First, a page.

They had varying opinions, arguing among themselves and cutting each other off until one young woman brought up the Israeli-Palestinian conflict. "Of course," she said, "we all feel such rage against the United States because of what is going on in Gaza. This is something all Pakistanis feel." The others nodded vigorously in agreement.
There it was. Take pretty much any group of Muslims — Arabs, Iranians, South or East Asians, whatever — and the one subject on which there is near universal agreement is the Israeli-Palestinian situation.
In the United States, little attention is paid to news footage of Palestinian funerals in Gaza. But in the Muslim world, these are huge stories, in part because it is the only issue about which there is a clear consensus. It's no different than the Israeli media covering outbreaks of anti-Semitic violence somewhere in the Diaspora — equal parts empathy, solidarity, and fury at the perpetrators and their enablers.
From Egypt and Jordan all the way to Indonesia and Malaysia, American interests are injured by the perception that the United States is responsible for Palestinian suffering. Not long ago viewed as aspiring, honest brokers, we are now seen as the one nation in the world that could help end the occupation of the West Bank and the blockading of Gaza — and isn't even trying.
That is probably the main reason President Bush is traveling to Israel and the West Bank. He understands that his direct, personal and very visible intervention is critical if America is to have any hope of convincing 1.6 billion Muslims that we are at least trying to end the Israeli-Palestinian conflict and create a Palestinian state alongside Israel.
He needs to demonstrate that despite the rhetoric in some circles here about Islamo-fascism, we are not engaged in a civilization war against Muslims.
Not surprisingly, there is considerable skepticism that America intends to do anything to resolve the Israeli-Palestinian conflict, and not only in the Arab and Muslim world.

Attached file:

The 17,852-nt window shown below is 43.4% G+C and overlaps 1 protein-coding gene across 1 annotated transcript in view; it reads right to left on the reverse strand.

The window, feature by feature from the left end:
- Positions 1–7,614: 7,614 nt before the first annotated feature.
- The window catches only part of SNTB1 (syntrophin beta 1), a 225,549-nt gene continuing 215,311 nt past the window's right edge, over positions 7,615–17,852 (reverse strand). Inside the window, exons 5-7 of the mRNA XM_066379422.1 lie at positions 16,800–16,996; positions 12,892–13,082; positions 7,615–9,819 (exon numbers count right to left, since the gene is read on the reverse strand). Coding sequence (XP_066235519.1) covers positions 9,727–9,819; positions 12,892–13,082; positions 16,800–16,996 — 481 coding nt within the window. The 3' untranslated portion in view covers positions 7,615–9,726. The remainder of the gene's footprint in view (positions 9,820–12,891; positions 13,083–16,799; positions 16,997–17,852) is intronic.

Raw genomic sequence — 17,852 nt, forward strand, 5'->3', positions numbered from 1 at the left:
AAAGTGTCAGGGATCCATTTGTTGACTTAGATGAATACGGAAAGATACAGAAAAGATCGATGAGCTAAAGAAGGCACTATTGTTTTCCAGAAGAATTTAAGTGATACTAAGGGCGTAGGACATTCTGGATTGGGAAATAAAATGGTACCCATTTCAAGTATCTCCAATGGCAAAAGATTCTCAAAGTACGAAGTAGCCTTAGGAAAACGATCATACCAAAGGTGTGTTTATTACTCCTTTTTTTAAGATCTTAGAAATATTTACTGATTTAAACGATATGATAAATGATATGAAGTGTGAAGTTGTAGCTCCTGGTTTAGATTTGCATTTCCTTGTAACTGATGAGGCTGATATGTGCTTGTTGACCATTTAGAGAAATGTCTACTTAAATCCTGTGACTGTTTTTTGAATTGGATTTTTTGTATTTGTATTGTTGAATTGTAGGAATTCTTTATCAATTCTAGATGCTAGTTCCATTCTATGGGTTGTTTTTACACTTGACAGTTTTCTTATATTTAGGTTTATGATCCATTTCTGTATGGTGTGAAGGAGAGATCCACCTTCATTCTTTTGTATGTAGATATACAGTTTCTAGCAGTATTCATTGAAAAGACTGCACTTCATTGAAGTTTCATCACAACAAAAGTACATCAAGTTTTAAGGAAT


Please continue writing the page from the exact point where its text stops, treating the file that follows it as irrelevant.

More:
Over the past seven years, the Bush administration has repeatedly promised that it was going to push hard for negotiations. And every time, after a well-publicized announcement, the initiative was left to wither on the vine — with the encouragement of powerful elements of the pro-Israel lobby who pressed their minions on Capitol Hill to ensure that peace was not given a chance. Their task was made only easier by the periodic outbreaks of terrorism which they used as a pretext for doing nothing.
So why should it be any different now?
During most of the Sharon years, U.S. officials who were determined to preserve the status quo had a strong ally in the prime minister of Israel. That is no longer the case. In fact, it is no secret that the neocons are none too fond of the current premier, Ehud Olmert, who they see as hopelessly dovish. Bush, on the other hand likes and trusts him.
Gone are the days when neoconservative aides to the president of the United States would call aides to the Israeli prime minister to strategize on how best to put the breaks on U.S. peacemaking. Most of them are gone. The surviving neocons are nowhere near as strong as they once were. They are certainly not strong enough to thwart a president who is determined to pull off an Israeli-Palestinian agreement during his last year in office, especially if that president has an ally in the Israeli top office.
The terrain has also been altered dramatically.
Frankly speaking, there is no reason for Bush to go to Israel. It is a long and arduous trip, with no guarantee of success. The only reason he's going is because he's determined to make Israel-Palestinian peace his legacy.
Can he do it? Indeed, he can. All it takes is the will. Neither Israelis nor Palestinians — both dependent on America — can say "no" to a determined American president. All it takes is presidential will.
We'll see soon if Bush has that.
M.J. Rosenberg is the director of Israel Policy Forum's Washington Policy Center.